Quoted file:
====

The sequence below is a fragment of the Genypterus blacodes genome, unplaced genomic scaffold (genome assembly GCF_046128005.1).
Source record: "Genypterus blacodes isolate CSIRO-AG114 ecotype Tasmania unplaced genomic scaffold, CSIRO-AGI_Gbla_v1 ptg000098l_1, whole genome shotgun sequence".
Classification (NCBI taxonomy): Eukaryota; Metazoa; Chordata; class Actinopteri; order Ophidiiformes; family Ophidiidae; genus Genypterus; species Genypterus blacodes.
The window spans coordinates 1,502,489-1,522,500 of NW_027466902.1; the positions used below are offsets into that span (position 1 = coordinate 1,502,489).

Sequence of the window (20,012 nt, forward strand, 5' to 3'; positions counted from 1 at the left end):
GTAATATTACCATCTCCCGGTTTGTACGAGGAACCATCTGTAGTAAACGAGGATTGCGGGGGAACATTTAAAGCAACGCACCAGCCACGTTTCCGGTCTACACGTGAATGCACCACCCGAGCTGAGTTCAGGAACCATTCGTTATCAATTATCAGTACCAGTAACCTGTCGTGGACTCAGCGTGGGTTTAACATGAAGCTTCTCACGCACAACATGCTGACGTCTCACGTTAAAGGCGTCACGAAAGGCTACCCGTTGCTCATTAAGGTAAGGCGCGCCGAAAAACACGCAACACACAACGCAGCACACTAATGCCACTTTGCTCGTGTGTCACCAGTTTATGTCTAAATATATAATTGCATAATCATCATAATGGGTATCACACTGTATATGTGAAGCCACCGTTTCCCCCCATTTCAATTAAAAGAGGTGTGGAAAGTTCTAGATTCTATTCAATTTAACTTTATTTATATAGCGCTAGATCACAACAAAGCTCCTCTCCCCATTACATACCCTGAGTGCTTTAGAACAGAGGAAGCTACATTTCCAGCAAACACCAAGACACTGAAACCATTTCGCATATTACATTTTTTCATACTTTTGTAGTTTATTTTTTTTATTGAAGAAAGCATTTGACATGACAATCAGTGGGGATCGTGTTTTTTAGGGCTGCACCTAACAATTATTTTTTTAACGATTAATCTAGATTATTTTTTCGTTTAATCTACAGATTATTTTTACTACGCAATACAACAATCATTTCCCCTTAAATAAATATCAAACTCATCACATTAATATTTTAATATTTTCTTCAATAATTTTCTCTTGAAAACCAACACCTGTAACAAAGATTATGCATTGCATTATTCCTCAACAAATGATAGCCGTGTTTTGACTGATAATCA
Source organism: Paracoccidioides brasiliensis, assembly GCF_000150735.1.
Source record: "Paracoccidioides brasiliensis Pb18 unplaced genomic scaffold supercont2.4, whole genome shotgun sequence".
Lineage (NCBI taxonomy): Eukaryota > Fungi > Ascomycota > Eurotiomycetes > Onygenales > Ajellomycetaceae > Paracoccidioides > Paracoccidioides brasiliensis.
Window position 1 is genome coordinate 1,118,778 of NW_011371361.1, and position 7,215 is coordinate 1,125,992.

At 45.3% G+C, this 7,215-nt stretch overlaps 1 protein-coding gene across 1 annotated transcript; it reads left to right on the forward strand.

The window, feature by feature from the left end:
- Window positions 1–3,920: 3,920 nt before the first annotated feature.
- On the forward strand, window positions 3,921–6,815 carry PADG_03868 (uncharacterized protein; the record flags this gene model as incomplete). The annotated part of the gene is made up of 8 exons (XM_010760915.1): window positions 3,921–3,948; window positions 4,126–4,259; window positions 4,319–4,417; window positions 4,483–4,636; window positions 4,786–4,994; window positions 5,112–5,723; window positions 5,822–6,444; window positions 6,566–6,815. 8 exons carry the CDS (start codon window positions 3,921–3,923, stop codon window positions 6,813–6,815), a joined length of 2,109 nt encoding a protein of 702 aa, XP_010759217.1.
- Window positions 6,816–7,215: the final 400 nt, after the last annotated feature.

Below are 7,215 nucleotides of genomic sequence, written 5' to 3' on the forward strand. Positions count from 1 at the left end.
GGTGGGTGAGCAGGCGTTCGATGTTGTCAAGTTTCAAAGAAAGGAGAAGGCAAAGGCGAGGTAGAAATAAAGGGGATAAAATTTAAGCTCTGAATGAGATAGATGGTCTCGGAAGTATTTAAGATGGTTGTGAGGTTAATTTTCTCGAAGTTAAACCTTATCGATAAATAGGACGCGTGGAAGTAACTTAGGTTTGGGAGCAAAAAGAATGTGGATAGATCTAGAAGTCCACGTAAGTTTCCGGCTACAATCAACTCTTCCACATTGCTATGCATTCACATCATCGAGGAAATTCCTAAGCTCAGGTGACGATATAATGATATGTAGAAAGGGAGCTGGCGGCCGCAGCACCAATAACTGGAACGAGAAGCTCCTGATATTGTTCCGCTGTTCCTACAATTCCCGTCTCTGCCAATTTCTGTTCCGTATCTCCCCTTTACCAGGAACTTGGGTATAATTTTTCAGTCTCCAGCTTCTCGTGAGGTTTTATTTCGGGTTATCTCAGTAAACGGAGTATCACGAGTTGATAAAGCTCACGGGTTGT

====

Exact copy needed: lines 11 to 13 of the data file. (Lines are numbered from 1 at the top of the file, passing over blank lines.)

At 45.3% G+C, this 7,215-nt stretch overlaps 1 protein-coding gene across 1 annotated transcript; it reads left to right on the forward strand.

The window, feature by feature from the left end:
- Window positions 1–3,920: 3,920 nt before the first annotated feature.